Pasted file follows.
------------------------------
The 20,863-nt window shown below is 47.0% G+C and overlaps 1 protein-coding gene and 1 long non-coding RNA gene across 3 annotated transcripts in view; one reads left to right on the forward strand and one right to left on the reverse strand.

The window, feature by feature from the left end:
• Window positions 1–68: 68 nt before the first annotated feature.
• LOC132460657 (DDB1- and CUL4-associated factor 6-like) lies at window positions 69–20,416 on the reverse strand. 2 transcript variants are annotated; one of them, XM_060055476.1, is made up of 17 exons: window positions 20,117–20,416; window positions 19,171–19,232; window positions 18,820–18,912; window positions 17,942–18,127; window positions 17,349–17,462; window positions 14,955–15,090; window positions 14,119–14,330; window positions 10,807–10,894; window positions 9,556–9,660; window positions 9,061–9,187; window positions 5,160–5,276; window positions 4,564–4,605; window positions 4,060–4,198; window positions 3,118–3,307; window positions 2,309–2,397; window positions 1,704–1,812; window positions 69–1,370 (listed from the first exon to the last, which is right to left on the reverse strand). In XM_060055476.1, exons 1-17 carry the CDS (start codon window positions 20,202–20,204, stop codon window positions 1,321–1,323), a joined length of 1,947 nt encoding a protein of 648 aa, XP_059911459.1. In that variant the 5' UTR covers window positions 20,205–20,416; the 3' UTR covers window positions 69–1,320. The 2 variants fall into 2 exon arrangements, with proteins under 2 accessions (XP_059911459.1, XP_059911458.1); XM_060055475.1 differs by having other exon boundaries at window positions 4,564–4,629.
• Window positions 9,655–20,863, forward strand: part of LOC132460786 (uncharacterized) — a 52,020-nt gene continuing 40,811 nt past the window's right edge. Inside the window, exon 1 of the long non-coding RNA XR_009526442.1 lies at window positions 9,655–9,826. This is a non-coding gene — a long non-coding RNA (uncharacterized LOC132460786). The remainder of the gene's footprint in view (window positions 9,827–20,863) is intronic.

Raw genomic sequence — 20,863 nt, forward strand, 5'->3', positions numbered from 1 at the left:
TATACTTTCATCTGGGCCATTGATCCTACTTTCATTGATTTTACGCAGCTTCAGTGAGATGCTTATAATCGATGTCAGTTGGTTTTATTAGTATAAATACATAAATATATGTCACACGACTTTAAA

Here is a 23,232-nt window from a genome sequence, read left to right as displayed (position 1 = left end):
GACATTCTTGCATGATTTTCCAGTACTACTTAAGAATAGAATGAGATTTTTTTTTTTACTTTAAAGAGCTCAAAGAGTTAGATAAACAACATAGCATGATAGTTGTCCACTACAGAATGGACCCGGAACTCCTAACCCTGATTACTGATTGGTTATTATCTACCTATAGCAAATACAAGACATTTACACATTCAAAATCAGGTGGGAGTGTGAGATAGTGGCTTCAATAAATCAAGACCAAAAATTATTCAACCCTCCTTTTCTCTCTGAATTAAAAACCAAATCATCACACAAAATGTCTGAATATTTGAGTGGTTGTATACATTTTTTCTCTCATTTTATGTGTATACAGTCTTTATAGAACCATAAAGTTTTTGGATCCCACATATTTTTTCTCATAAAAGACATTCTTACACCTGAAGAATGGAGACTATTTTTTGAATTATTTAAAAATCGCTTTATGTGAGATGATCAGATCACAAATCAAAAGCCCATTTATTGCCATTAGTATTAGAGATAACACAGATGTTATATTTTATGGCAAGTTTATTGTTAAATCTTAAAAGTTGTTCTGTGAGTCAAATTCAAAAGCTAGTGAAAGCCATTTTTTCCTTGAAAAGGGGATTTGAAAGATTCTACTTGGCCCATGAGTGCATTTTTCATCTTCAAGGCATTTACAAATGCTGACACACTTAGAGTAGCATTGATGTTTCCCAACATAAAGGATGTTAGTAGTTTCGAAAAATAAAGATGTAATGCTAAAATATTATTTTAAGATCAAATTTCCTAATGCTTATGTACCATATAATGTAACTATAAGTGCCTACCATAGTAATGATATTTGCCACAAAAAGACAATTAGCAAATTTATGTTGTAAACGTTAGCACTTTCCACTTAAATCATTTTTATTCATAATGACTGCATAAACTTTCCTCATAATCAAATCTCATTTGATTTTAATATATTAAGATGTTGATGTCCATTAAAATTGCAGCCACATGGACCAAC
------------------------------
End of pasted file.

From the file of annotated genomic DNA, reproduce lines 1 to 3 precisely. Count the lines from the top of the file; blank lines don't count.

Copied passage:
The 20,863-nt window shown below is 47.0% G+C and overlaps 1 protein-coding gene and 1 long non-coding RNA gene across 3 annotated transcripts in view; one reads left to right on the forward strand and one right to left on the reverse strand.

The window, feature by feature from the left end:
• Window positions 1–68: 68 nt before the first annotated feature.